Learning corner: Basketball basics

Published On November 6, 2012 | By Shane Ohalloran

Each year, the arrival of Autumn conjures images of brilliantly colored leaves, the season’s harvest bounty… and Paul Pierce, Kevin Garnett and the rest of the Celtics grinding out games at the Garden.

This year’s edition of the C’s may be off to a bit of a rough start at 1-2, but there’s no time like the present to brush up on your basketball knowledge. As the weather turns colder—and seemingly without a hockey season in the offing—you’ll be glad you know something about the game that Springfield, Mass. native James Naismith invented in 1891 to keep his football players in shape during the winter months.


Image via Wikimedia Commons.

You probably already know that basketball is played five-on-five. And while some teams defy the conventional logic and use different types of lineups, most coaches play a lineup that includes a point guard, a shooting guard, a small forward, a power forward and a center. These positions are denoted with a number (1-5), starting with the point guard at No. 1 and ascending in the order listed here to the center at No. 5. Typically, these players will also ascend in height in the order they’re listed here.

Each has distinct responsibilities on offense. For instance, point guards (like Rajon Rondo) are tasked with bringing the ball up the floor and initiating the offense by calling a play, driving to the hole, or passing to a teammate. Shooting guards (like Jason Terry or Courtney Lee) usually make their money with a reliable jump shot, and spend most of the time on offense around the three point line to space out the offense.

Small forwards (like Paul Pierce) are a diverse group of players, with varying play-making and shooting ability. Most, like Pierce, are well-rounded scorers who can shoot from distance or use their dribble to get to the basket. A power forward (like Brandon Bass) is typically a rebounding specialist, although there’s a recent trend in the NBA towards perimeter-shooting power forwards. Centers are the biggest guys on the court—think Shaq or Dwight Howard—who typically can’t shoot whatsoever but overwhelm opponents with sheer force.

Areas of the court

Image via http://quintin2012.wordpress.com/.

Ever wonder what a commentator means by ‘low post’ or ‘low block’? He’s referring to the area near the basket on either side of the painted lane. That’s where the league’s big men do most of their work.

What about the ‘elbow’, or the ‘wing’? The elbow is the area where the free throw line and lane line intersect. This area is also sometimes called the high post. Some, like Pierce, are extremely reliable shooters from this range. Others, like the Gasol brothers, set up there with their back to the basket and quarterback the offense.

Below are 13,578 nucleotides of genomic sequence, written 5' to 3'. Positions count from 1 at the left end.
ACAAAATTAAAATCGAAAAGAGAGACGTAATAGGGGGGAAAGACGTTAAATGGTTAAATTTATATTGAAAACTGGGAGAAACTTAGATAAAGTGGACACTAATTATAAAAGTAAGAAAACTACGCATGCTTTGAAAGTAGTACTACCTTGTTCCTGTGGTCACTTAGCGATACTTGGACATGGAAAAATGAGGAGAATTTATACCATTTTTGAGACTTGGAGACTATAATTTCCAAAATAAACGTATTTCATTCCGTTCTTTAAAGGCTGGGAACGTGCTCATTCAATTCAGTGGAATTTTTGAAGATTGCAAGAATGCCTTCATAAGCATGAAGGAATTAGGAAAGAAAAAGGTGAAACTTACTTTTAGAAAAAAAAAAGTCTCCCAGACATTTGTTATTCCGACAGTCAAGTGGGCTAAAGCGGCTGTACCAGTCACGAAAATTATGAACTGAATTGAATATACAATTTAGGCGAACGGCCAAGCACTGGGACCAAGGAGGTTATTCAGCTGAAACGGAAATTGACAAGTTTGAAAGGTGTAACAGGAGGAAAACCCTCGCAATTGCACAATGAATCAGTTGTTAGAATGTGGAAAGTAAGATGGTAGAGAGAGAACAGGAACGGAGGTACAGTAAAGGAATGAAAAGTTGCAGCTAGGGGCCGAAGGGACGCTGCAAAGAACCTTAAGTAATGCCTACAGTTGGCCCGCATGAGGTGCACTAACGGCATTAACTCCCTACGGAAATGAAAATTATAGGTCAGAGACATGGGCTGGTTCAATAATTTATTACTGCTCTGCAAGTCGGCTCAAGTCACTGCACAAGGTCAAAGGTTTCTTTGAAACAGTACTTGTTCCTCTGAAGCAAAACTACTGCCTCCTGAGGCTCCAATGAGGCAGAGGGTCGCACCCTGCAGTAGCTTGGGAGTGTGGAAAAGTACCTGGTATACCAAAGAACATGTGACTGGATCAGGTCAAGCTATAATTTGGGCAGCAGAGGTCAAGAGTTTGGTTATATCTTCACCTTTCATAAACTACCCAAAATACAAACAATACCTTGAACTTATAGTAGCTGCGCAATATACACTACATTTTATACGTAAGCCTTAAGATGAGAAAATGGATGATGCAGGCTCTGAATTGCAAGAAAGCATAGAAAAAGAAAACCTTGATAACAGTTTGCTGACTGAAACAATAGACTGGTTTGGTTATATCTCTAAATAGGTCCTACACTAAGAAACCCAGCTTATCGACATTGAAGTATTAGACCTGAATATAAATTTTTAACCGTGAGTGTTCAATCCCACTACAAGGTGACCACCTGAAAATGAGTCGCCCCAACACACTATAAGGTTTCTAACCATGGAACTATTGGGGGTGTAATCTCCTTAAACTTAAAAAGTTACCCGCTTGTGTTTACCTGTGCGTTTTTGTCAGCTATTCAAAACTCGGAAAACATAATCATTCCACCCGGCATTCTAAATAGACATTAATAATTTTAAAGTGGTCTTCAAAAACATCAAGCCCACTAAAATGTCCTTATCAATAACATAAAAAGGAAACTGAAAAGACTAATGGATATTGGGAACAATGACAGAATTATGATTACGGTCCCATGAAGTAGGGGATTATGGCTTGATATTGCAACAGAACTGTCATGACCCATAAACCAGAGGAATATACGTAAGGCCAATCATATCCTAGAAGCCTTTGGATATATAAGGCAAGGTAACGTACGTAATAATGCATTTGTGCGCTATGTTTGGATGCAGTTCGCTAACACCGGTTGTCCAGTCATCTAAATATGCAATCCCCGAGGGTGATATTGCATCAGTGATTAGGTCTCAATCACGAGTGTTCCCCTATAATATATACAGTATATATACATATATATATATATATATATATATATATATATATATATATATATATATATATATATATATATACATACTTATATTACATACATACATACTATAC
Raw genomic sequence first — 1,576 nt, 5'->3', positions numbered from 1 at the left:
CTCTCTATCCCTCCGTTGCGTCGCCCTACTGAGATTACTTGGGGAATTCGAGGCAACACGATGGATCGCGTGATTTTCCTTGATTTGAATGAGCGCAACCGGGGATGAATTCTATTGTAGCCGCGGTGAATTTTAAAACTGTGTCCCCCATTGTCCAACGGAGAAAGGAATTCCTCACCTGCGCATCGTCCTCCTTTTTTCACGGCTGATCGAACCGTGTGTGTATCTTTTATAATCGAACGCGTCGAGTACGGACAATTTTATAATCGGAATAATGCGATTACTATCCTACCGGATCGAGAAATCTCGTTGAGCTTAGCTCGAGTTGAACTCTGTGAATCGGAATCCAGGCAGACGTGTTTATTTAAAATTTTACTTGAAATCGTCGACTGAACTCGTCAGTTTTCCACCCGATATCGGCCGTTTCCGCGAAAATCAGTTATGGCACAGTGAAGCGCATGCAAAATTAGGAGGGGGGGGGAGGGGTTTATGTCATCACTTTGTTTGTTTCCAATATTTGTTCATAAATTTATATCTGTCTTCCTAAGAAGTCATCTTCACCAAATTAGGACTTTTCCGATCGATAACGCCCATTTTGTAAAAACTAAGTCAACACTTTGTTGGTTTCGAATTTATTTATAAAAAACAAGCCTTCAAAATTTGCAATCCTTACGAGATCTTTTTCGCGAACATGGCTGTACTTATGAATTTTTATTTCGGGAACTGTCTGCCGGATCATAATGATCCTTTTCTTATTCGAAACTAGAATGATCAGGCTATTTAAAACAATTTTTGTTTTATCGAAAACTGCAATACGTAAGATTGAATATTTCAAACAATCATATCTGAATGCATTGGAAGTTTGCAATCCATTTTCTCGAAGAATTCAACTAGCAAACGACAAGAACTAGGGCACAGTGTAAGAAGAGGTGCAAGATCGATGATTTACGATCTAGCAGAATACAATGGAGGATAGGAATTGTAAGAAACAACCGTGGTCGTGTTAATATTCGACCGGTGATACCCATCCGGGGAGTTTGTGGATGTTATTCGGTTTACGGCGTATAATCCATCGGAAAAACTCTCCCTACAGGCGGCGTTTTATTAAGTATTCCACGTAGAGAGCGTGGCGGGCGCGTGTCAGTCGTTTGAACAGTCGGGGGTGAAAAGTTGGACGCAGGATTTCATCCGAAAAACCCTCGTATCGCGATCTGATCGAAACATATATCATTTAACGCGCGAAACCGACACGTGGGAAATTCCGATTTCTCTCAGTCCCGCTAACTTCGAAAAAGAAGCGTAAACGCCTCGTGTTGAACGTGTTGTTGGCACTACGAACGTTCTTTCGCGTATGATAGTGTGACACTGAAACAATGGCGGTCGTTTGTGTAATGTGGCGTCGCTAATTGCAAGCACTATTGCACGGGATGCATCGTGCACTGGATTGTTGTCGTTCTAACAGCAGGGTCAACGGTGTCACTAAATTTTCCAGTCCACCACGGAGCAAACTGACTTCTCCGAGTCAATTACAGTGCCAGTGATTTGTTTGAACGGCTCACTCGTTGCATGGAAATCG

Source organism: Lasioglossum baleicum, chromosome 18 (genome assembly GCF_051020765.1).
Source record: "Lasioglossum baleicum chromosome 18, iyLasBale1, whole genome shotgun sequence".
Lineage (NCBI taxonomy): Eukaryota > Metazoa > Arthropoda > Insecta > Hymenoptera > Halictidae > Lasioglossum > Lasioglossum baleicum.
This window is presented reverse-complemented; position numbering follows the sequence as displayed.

The ‘key’ also refers to the painted lane area, so the ‘top’ of the key is the part of the three-point line behind the free throw line. Defenses beware when a good shooter gets an open look from the top of the key.

The ‘baseline’ is the out-of-bounds line that makes up the shorter two sides of the rectangle that is the court.

The pick and roll

The most basic play in basketball is called the pick and roll, or screen and roll. The pick and roll came into fashion in the 1990s, and now every NBA team runs some version of it.

The object of a pick and roll is, in theory, to force the defense to make a choice between giving a ballhandler space to drive or shoot and giving a big man space to run to the basket for an easy catch and finish.

The play starts when a big man (although some teams run pick and rolls with two guards) sets his feet at a 90-degree angle from the ballhandler and faces the defender to be screened. The ballhandler then dribbles behind the screener, while the screener rotates his body to put it between the defender and the basket. Meanwhile, depending on how the big man’s defender reacts, the ballhandler should either have a clear path to the basket or an easy pass to the big man, who has “rolled” to the hoop.

One variation of this play is called the pick and pop. The screen is set the same way, but rather than run to the hoop, the screener floats away from the defenders into an area where he can take an uncontested jump shot. The Celtics run this play with devastating efficiency for both Brandon Bass and Kevin Garnett.

Players are also allowed to set screens for their teammates who don’t have the ball, so that they can put themselves in position to receive a pass and score.

The nitty-gritty

In the NBA, a player’s sixth personal foul of the game means they’re automatically ejected. Each of those fouls also contribute to a team’s five team fouls per quarter, after which the opponent is awarded free throws even if the foul didn’t occur in the act of shooting.

Before team foul number five, a non-shooting foul (also called a ‘foul on the floor’) results in the fouled team having possession of the ball. In the end of close games, teams often foul opponents intentionally as a game management strategy: if your opponent misses at the free throw line, you’re ahead in the deal.

A game consists of four 12-minute quarters for a total of 48 minutes, and there are a total of 82 games in the regular season.

You can put your new basketball knowledge to the test on Wednesday night as the Celtics take on the Washington Wizards. The game tips at 7:30 at TD Garden.



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